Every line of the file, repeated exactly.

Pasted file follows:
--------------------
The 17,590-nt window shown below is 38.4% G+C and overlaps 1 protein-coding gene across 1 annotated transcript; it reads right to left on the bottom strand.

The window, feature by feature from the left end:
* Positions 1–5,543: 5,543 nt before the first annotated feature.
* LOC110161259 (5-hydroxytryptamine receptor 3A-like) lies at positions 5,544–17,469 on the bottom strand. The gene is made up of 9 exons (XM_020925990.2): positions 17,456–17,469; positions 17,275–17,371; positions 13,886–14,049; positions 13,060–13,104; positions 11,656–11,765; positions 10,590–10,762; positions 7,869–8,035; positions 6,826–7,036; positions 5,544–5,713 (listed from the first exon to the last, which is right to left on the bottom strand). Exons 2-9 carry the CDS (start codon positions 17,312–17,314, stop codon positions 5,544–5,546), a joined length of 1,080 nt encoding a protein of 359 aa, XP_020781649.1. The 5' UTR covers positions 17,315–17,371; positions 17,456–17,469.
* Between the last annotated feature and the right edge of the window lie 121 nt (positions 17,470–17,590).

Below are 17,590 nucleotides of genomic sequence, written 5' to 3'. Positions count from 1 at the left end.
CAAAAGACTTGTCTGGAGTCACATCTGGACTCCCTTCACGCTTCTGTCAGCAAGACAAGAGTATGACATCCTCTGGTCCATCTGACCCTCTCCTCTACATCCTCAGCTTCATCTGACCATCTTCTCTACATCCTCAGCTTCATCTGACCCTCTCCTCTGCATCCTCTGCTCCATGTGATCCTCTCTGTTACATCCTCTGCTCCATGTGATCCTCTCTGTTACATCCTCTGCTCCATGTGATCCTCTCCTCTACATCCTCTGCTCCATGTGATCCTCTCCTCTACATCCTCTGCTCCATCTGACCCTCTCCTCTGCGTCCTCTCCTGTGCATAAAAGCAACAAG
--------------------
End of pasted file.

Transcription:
The 17,590-nt window shown below is 38.4% G+C and overlaps 1 protein-coding gene across 1 annotated transcript; it reads right to left on the bottom strand.

The window, feature by feature from the left end:
* Positions 1–5,543: 5,543 nt before the first annotated feature.
* LOC110161259 (5-hydroxytryptamine receptor 3A-like) lies at positions 5,544–17,469 on the bottom strand. The gene is made up of 9 exons (XM_020925990.2): positions 17,456–17,469; positions 17,275–17,371; positions 13,886–14,049; positions 13,060–13,104; positions 11,656–11,765; positions 10,590–10,762; positions 7,869–8,035; positions 6,826–7,036; positions 5,544–5,713 (listed from the first exon to the last, which is right to left on the bottom strand). Exons 2-9 carry the CDS (start codon positions 17,312–17,314, stop codon positions 5,544–5,546), a joined length of 1,080 nt encoding a protein of 359 aa, XP_020781649.1. The 5' UTR covers positions 17,315–17,371; positions 17,456–17,469.
* Between the last annotated feature and the right edge of the window lie 121 nt (positions 17,470–17,590).

Below are 17,590 nucleotides of genomic sequence, written 5' to 3'. Positions count from 1 at the left end.
CAAAAGACTTGTCTGGAGTCACATCTGGACTCCCTTCACGCTTCTGTCAGCAAGACAAGAGTATGACATCCTCTGGTCCATCTGACCCTCTCCTCTACATCCTCAGCTTCATCTGACCATCTTCTCTACATCCTCAGCTTCATCTGACCCTCTCCTCTGCATCCTCTGCTCCATGTGATCCTCTCTGTTACATCCTCTGCTCCATGTGATCCTCTCTGTTACATCCTCTGCTCCATGTGATCCTCTCCTCTACATCCTCTGCTCCATGTGATCCTCTCCTCTACATCCTCTGCTCCATCTGACCCTCTCCTCTGCGTCCTCTCCTGTGCATAAAAGCAACAAG